The trade that delivered Dwight Howard (and his surgically repaired back) finally happened.
A little late, but some thoughts on the trade:
1. Some excitement in the offseason!
Somehow, Steve Nash became an afterthought. Arguably the Nash acquisition will mean more in terms of actual basketball on the court considering the point guard matchups that have, in one way or another, plagued the Lakers since the Nick van Exel era (ugh!).
The offseason moves also should take some heat off Lakers despot, Jim Buss. Criticized for his ways of operating business, these moves finally put the focus on basketball and doing anything and everything to keep the Lakers competitive in the increasingly difficult NBA stratosphere of superteams.
The excitement was palpable amongst fans awaiting the arrival of Howard, but the true excitement ought to revolve around the other moves that addressed the Lakers’ second Achilles heel – bench depth. The signings of Antwan Jamison and Jody Meeks, in addition to the re-signings of Jordan Hill and Devin Ebanks, added more talent to the Lakers roster that desperately needed it. Presumably, the starters will not need to be overworked playing extra minutes because of an ineffective bench, saving milage on aging players like Kobe Bryant and Pau Gasol. The roster looks deep and earning minutes and Mike Brown’s rotations should be an interesting subplot during the season.
The trade was also welcome because it avoided trading away a valuable asset in Pau Gasol. This ensured the Lakers also capable of keeping their advantage of having a second seven-footer on the floor. Gasol should breathe easy knowing he’ll be around for a while without feeling any sort of weight from a potential trade. And while Andrew Bynum and Pau Gasol were imposing in the frontcourt, their un-athleticism was exposed by Denver’s Kenneth Faried and JaVale MacGee. Howard should be able to cover up Gasol’s weakness in that area, assuming he returns healthy …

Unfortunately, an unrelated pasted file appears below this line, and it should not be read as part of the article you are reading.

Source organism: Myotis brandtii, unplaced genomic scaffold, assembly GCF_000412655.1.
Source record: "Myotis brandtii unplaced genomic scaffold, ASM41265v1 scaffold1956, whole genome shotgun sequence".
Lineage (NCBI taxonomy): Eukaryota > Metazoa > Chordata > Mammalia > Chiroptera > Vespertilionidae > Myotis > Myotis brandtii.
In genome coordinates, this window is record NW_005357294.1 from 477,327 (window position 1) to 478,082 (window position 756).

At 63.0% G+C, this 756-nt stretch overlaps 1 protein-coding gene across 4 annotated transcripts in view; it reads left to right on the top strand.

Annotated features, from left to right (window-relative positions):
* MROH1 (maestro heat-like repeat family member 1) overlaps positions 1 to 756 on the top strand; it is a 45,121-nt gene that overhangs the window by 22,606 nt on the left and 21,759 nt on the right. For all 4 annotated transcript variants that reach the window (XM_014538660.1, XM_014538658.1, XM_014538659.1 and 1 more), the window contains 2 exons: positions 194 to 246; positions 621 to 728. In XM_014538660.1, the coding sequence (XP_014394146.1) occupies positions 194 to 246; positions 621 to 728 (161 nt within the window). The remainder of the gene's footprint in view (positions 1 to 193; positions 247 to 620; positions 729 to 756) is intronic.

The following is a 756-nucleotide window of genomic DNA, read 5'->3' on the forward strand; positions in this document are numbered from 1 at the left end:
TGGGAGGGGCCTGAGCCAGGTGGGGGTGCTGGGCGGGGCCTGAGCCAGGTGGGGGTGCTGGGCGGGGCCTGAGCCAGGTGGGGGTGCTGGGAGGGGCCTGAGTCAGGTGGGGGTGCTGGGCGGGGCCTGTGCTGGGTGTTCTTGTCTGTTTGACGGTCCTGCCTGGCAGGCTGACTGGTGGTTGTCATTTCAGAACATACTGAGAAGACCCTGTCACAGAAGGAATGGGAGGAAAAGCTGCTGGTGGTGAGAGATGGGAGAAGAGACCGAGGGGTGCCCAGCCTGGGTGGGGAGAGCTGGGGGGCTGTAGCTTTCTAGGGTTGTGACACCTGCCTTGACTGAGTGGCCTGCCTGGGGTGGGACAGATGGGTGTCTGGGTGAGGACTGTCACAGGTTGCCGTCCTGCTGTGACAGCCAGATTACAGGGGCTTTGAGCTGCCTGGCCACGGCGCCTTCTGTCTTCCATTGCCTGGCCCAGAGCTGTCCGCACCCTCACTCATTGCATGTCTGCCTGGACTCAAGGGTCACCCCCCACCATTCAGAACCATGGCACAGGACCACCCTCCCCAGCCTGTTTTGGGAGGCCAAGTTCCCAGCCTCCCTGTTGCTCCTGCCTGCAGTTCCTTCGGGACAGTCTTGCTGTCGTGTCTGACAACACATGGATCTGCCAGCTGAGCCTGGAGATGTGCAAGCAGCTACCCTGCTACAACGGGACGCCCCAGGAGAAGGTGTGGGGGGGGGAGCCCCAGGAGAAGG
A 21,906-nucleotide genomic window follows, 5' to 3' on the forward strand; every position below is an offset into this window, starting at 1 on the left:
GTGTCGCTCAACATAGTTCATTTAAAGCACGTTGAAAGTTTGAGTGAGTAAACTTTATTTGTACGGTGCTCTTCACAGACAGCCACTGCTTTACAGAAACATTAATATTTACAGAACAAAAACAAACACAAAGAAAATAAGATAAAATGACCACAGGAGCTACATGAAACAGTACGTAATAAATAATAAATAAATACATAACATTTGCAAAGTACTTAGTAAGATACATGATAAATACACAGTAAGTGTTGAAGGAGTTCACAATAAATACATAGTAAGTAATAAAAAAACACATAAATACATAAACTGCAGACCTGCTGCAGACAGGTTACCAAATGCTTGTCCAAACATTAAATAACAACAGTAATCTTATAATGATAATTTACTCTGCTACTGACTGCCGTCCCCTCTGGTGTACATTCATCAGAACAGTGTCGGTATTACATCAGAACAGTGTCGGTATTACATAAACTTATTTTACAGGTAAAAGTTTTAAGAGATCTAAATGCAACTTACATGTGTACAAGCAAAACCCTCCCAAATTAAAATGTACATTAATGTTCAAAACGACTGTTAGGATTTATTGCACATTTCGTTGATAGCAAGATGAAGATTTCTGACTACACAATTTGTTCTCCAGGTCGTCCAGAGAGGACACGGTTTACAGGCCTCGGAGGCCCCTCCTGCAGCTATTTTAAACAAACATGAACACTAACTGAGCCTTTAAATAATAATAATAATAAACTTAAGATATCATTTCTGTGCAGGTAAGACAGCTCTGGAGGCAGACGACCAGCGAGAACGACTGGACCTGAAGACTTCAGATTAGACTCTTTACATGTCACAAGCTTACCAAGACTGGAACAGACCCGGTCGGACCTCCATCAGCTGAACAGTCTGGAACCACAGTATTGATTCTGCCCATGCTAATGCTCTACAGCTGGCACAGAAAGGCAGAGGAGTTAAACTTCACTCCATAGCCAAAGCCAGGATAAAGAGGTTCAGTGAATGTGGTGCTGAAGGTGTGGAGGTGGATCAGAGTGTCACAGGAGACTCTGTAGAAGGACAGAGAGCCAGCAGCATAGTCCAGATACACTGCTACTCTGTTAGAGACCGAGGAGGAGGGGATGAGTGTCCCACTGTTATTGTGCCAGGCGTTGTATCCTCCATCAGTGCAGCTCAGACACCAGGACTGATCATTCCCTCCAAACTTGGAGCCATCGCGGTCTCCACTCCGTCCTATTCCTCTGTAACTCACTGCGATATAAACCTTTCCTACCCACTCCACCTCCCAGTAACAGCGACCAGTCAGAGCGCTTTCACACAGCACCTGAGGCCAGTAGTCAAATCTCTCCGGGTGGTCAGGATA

2. Let’s not get ahead of ourselves.
Admittedly, I have already called my shot on the Lakers season – 68-14 in the regular season, cruising through the Western Conference, defeating the Miami Heat in six games in the Finals.
But, like I mentioned above, Howard’s back is surgically repaired and he hasn’t committed to any sort of time table for a return to action. I’m not sure he’s even seen the practice court since surgery. Back injuries can be tricky, but hopefully he can make a Bruce Wayne-like comeback for the Lakers.
Plus, Nash isn’t exactly a guy in the middle of his prime – he’s 38 years-old and will be 41 by the end of his contract. Who’s to say Nash won’t pull a hamstring, a calf, twist an ankle. Nash has been able to avoid serious injury throughout his career, but he has been slowing down. His three-point shooting percentage has fallen each year since 2008. (Nash shot 47 percent in 2008; 39 percent last season.)
Same goes for Bryant. He’s one of the hardest working guys in the league, but in homage to Shaq, 34 ain’t 24. Time is ticking on his body. This was the concern going into last season, but Bryant came out firing and had a stellar first half of the season; he inevitably slowed down but was still capable of pulling out some vintage scoring performances later in the season.
3. The league is as stacked as ever.
Miami will have the experience and hunger to defend their title and prove it wasn’t any type of fluke. LeBron James has been terrifying since his playoff run. During the Olympics, it was James who took over late in games and has now (finally) embraced dominating from the post. They’re one year older, yes, but also one year better.